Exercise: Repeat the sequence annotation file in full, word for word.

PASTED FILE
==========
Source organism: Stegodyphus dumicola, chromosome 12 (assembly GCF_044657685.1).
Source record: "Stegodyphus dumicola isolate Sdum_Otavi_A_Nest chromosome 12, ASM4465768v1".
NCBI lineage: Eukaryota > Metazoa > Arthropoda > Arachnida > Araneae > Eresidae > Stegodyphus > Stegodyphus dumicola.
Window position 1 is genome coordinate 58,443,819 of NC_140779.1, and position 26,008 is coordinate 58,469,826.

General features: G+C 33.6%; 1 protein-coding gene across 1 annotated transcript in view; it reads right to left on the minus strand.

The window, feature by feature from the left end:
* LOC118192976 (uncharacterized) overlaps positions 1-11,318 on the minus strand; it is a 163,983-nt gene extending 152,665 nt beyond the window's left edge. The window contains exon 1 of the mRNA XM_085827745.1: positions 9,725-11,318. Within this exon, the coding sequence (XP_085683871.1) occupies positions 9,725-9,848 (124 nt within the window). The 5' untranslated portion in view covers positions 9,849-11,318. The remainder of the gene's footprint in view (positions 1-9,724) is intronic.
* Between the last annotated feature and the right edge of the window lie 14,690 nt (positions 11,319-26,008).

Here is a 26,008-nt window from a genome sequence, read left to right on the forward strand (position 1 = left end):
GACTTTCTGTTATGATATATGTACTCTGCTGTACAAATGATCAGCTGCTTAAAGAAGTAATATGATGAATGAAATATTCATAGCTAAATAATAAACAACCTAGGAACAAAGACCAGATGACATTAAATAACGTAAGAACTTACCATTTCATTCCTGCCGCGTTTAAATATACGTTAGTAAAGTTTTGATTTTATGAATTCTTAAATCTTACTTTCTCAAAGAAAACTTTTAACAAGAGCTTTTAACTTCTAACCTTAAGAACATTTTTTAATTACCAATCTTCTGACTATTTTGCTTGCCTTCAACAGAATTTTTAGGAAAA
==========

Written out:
Source organism: Stegodyphus dumicola, chromosome 12 (assembly GCF_044657685.1).
Source record: "Stegodyphus dumicola isolate Sdum_Otavi_A_Nest chromosome 12, ASM4465768v1".
NCBI lineage: Eukaryota > Metazoa > Arthropoda > Arachnida > Araneae > Eresidae > Stegodyphus > Stegodyphus dumicola.
Window position 1 is genome coordinate 58,443,819 of NC_140779.1, and position 26,008 is coordinate 58,469,826.

General features: G+C 33.6%; 1 protein-coding gene across 1 annotated transcript in view; it reads right to left on the minus strand.

The window, feature by feature from the left end:
* LOC118192976 (uncharacterized) overlaps positions 1-11,318 on the minus strand; it is a 163,983-nt gene extending 152,665 nt beyond the window's left edge. The window contains exon 1 of the mRNA XM_085827745.1: positions 9,725-11,318. Within this exon, the coding sequence (XP_085683871.1) occupies positions 9,725-9,848 (124 nt within the window). The 5' untranslated portion in view covers positions 9,849-11,318. The remainder of the gene's footprint in view (positions 1-9,724) is intronic.
* Between the last annotated feature and the right edge of the window lie 14,690 nt (positions 11,319-26,008).

Here is a 26,008-nt window from a genome sequence, read left to right on the forward strand (position 1 = left end):
GACTTTCTGTTATGATATATGTACTCTGCTGTACAAATGATCAGCTGCTTAAAGAAGTAATATGATGAATGAAATATTCATAGCTAAATAATAAACAACCTAGGAACAAAGACCAGATGACATTAAATAACGTAAGAACTTACCATTTCATTCCTGCCGCGTTTAAATATACGTTAGTAAAGTTTTGATTTTATGAATTCTTAAATCTTACTTTCTCAAAGAAAACTTTTAACAAGAGCTTTTAACTTCTAACCTTAAGAACATTTTTTAATTACCAATCTTCTGACTATTTTGCTTGCCTTCAACAGAATTTTTAGGAAAA